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BGH: South African women marriage binds German registry office
Karlsruhe (jur). The child of a South African woman can also have two mothers in Germany if the biological mother is married to the other woman according to South African law. The German registry offices must recognize this and register the "co-mother" as the second parent, as the Federal Court of Justice (BGH) in Karlsruhe decided in a judgment published on Wednesday, June 15, 2016 (file number: XII ZB 15/15).
In the determined case, a South African woman had a child in 2010 through artificial insemination. She is married to another woman under South African law. The civil registry office in Berlin-Schöneberg registered the marriage as a same-sex civil partnership. However, it refused to recognize the life partner as a second parent under German but a wife under South African law.
As the BGH decided, it has to do this now. As a result, the child automatically becomes a German citizen as a child of a German.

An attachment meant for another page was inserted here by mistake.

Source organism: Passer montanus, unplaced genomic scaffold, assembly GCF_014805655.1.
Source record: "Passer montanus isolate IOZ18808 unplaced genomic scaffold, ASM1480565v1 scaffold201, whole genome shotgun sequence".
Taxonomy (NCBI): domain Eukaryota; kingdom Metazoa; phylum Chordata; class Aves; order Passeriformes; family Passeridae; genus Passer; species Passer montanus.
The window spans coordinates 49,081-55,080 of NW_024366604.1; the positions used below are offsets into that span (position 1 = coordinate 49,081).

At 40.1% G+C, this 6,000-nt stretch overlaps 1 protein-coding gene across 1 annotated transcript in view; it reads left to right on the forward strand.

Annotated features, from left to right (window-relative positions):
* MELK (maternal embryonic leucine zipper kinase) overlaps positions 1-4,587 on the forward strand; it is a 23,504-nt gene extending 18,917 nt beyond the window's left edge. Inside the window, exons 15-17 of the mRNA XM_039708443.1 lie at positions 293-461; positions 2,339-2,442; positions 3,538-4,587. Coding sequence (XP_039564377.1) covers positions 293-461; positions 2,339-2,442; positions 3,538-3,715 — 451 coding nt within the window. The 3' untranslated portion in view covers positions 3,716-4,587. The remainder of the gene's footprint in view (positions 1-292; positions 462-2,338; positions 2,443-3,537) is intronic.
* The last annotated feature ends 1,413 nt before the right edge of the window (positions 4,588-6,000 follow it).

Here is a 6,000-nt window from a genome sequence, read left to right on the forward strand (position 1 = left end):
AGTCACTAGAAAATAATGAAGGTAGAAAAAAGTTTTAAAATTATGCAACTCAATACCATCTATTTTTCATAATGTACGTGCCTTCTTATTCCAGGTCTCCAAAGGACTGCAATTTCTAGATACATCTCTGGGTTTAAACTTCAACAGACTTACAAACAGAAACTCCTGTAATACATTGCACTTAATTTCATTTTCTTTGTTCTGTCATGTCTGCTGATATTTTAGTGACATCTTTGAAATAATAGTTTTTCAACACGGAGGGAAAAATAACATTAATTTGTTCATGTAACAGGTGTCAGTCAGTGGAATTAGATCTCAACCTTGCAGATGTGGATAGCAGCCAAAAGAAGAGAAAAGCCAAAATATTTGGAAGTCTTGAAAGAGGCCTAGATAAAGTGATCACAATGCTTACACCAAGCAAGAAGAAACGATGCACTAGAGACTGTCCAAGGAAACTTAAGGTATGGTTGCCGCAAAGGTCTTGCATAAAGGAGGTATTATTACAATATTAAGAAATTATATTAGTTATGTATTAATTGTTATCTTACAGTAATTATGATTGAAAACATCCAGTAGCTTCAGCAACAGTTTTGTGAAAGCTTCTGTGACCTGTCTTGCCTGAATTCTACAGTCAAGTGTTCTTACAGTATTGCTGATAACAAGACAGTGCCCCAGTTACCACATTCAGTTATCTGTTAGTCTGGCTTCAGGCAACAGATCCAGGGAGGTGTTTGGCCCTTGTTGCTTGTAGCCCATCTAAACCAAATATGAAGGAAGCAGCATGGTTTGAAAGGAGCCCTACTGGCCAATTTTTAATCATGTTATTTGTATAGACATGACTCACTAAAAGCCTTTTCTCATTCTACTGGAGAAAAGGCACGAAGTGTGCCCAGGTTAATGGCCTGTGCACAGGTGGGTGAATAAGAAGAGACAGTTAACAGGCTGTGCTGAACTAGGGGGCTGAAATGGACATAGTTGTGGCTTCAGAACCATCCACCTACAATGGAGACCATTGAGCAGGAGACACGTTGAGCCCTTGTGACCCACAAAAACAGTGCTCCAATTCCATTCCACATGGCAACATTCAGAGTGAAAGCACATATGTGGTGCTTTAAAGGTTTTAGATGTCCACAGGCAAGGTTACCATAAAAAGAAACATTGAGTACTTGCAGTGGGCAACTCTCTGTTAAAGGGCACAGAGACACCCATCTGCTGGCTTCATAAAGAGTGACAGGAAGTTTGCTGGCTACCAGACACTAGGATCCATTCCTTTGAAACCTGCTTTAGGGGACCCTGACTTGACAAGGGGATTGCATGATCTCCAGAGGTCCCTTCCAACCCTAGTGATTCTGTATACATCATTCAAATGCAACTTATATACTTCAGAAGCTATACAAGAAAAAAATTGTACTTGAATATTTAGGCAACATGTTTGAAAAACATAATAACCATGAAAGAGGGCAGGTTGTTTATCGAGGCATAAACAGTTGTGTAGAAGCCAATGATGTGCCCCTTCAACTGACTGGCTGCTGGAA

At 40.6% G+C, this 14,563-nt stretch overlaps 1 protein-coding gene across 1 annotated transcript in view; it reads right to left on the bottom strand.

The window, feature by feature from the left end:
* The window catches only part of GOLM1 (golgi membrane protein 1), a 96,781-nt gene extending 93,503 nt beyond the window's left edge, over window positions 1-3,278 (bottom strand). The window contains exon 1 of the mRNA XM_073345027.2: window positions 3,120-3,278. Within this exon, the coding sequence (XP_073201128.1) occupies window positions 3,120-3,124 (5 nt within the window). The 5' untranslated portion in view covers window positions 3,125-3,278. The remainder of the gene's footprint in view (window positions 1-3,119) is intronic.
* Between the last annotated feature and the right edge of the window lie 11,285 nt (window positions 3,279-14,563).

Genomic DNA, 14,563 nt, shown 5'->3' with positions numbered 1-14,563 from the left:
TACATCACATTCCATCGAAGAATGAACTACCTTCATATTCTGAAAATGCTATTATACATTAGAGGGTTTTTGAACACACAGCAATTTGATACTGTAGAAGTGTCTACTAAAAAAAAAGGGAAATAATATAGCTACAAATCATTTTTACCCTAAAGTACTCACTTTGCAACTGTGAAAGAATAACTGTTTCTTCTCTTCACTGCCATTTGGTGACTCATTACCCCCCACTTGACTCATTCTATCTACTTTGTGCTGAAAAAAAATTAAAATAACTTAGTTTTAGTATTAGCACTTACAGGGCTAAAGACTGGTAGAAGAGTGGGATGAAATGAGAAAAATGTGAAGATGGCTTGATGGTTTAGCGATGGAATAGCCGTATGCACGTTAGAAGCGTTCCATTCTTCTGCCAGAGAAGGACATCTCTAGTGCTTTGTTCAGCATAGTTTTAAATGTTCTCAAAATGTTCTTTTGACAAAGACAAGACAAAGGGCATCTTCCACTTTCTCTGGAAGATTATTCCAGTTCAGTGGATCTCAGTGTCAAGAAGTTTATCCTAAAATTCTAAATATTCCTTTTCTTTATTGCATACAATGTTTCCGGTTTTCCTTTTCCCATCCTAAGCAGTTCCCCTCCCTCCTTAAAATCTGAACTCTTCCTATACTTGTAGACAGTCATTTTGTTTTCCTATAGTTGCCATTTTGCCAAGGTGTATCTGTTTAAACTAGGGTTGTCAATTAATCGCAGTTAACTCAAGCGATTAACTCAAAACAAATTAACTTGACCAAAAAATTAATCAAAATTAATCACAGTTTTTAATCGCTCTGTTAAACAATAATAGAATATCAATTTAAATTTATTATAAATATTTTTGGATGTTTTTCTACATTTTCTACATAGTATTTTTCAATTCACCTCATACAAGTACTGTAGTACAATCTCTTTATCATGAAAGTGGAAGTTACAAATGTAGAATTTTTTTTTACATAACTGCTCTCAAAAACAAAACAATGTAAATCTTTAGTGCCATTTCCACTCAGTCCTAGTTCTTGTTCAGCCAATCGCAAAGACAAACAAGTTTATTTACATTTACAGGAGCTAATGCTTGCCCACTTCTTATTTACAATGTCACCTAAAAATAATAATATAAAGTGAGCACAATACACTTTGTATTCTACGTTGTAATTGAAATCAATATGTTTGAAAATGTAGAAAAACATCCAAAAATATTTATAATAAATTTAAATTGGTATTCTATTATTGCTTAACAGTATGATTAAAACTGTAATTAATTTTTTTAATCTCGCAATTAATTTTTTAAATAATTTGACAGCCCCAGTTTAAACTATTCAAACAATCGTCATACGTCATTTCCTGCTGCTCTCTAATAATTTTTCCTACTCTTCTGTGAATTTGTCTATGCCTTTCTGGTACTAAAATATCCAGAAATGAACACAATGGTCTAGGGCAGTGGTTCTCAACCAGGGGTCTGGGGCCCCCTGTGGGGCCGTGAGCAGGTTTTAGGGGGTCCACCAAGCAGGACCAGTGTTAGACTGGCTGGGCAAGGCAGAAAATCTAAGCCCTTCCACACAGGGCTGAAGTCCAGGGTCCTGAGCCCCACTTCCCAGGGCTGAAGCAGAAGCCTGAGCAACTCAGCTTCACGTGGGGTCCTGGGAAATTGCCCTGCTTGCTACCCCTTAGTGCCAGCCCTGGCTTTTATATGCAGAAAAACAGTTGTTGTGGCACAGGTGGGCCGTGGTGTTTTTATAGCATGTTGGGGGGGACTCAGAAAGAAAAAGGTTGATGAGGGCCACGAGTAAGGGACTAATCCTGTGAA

The Karlsruhe judges stated that the descent of a child born abroad was governed by the laws of the country in which the child was habitually resident, even under German law. This is South Africa here. And South African law assigns the child the two spouses as parents.
A legal clause that limits the effect of a civil partnership registered abroad on the German civil partnership does not apply here. According to South African law, same-sex marriage should be classified here as a civil partnership. The “capping limit” for the effect of foreign same-sex partnerships is aimed at their existence and the rules of dissolution. The parentage of the child, on the other hand, is subject to independent rules and should therefore not be seen as an “effect of a civil partnership”.
There was also no violation of public order and the best interests of the child. “Rather, it can be assumed that the conditions of a legally solidified same-sex partnership can promote the growth of children as well as that of a marriage. The child's well-being does not stand in the way of recognition, ”explained the Karlsruhe judges.
Artificial insemination is also allowed in Germany and excludes the sperm donor from legal paternity. The child's right to know its biological ancestry "is not affected by the legal parent-child assignment", says the Karlsruhe decision of April 20, 2016. (pm / zwo)